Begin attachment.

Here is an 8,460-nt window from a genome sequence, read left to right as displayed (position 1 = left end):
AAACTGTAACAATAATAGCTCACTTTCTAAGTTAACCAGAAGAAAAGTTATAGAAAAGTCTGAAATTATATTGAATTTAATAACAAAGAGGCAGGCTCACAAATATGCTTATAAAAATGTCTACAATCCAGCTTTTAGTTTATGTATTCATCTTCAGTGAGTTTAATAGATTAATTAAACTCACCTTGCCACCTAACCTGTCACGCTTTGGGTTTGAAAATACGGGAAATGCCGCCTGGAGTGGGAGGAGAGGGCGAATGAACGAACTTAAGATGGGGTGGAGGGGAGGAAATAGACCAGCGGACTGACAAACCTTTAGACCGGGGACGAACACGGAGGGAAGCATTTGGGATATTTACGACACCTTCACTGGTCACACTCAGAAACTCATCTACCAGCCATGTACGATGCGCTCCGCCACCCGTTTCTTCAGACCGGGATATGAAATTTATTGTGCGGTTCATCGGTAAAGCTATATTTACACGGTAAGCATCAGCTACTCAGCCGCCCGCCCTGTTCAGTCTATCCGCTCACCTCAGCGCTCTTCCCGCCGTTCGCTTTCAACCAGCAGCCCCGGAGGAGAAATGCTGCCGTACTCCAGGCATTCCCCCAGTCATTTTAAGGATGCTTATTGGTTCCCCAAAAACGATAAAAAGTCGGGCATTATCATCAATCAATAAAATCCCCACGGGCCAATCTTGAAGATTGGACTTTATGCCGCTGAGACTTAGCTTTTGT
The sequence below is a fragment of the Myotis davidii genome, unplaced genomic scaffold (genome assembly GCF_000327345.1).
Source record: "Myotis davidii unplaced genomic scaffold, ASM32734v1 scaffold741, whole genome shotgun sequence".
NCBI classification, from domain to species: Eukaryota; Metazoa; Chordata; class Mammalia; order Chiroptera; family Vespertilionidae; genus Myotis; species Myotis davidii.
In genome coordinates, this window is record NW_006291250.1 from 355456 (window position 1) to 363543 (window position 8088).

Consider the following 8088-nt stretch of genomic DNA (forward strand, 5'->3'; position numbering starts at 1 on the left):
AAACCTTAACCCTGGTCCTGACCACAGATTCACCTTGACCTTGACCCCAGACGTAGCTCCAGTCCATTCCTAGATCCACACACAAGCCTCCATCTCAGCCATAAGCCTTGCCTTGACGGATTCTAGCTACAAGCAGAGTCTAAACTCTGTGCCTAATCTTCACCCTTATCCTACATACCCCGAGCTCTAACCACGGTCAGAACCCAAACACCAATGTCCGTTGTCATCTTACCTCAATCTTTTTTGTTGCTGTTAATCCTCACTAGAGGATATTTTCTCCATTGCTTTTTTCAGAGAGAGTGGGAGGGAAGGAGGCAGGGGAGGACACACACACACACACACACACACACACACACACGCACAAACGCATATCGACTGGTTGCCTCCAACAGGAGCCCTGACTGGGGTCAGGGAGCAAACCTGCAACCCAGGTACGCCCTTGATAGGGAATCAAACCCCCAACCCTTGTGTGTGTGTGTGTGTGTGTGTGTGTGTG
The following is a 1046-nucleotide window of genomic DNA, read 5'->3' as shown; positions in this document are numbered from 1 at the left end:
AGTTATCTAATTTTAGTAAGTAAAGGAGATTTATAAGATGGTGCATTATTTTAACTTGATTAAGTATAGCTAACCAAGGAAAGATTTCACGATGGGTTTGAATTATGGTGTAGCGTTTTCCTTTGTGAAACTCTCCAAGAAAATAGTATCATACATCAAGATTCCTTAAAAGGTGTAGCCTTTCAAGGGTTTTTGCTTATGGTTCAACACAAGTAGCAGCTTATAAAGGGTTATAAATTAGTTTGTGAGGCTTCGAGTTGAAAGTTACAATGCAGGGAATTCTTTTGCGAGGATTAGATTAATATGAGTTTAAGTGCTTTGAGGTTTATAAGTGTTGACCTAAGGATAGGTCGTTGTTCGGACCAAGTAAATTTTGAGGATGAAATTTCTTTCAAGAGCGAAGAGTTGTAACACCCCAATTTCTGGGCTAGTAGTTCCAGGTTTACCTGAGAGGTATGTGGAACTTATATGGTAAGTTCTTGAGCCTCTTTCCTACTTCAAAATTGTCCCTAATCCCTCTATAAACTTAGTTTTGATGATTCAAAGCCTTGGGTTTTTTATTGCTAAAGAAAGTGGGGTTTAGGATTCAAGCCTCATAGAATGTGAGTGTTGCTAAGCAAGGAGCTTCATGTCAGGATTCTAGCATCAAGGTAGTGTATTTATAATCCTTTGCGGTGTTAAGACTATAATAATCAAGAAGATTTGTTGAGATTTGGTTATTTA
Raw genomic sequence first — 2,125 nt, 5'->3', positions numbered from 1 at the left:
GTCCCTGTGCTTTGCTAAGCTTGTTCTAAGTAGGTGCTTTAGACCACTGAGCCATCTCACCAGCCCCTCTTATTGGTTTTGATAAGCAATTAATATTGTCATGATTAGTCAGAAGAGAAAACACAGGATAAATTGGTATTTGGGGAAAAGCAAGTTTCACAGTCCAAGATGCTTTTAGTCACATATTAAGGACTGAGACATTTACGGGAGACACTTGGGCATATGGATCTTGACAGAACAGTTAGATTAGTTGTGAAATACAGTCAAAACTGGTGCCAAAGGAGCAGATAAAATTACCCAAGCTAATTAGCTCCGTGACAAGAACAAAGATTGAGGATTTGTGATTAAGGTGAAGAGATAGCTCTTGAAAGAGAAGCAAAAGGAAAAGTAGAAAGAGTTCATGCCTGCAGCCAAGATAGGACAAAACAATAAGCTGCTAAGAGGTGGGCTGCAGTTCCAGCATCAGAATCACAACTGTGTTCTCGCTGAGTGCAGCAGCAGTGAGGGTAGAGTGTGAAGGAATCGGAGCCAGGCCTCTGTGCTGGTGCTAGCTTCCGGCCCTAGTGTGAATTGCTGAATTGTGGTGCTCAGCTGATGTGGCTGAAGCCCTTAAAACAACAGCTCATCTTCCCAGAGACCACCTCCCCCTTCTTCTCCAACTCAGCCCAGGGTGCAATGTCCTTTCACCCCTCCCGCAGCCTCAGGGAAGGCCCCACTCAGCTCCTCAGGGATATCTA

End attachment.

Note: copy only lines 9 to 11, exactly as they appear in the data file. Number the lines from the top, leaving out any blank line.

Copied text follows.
The following is a 1046-nucleotide window of genomic DNA, read 5'->3' as shown; positions in this document are numbered from 1 at the left end:
AGTTATCTAATTTTAGTAAGTAAAGGAGATTTATAAGATGGTGCATTATTTTAACTTGATTAAGTATAGCTAACCAAGGAAAGATTTCACGATGGGTTTGAATTATGGTGTAGCGTTTTCCTTTGTGAAACTCTCCAAGAAAATAGTATCATACATCAAGATTCCTTAAAAGGTGTAGCCTTTCAAGGGTTTTTGCTTATGGTTCAACACAAGTAGCAGCTTATAAAGGGTTATAAATTAGTTTGTGAGGCTTCGAGTTGAAAGTTACAATGCAGGGAATTCTTTTGCGAGGATTAGATTAATATGAGTTTAAGTGCTTTGAGGTTTATAAGTGTTGACCTAAGGATAGGTCGTTGTTCGGACCAAGTAAATTTTGAGGATGAAATTTCTTTCAAGAGCGAAGAGTTGTAACACCCCAATTTCTGGGCTAGTAGTTCCAGGTTTACCTGAGAGGTATGTGGAACTTATATGGTAAGTTCTTGAGCCTCTTTCCTACTTCAAAATTGTCCCTAATCCCTCTATAAACTTAGTTTTGATGATTCAAAGCCTTGGGTTTTTTATTGCTAAAGAAAGTGGGGTTTAGGATTCAAGCCTCATAGAATGTGAGTGTTGCTAAGCAAGGAGCTTCATGTCAGGATTCTAGCATCAAGGTAGTGTATTTATAATCCTTTGCGGTGTTAAGACTATAATAATCAAGAAGATTTGTTGAGATTTGGTTATTTA
Raw genomic sequence first — 2,125 nt, 5'->3', positions numbered from 1 at the left: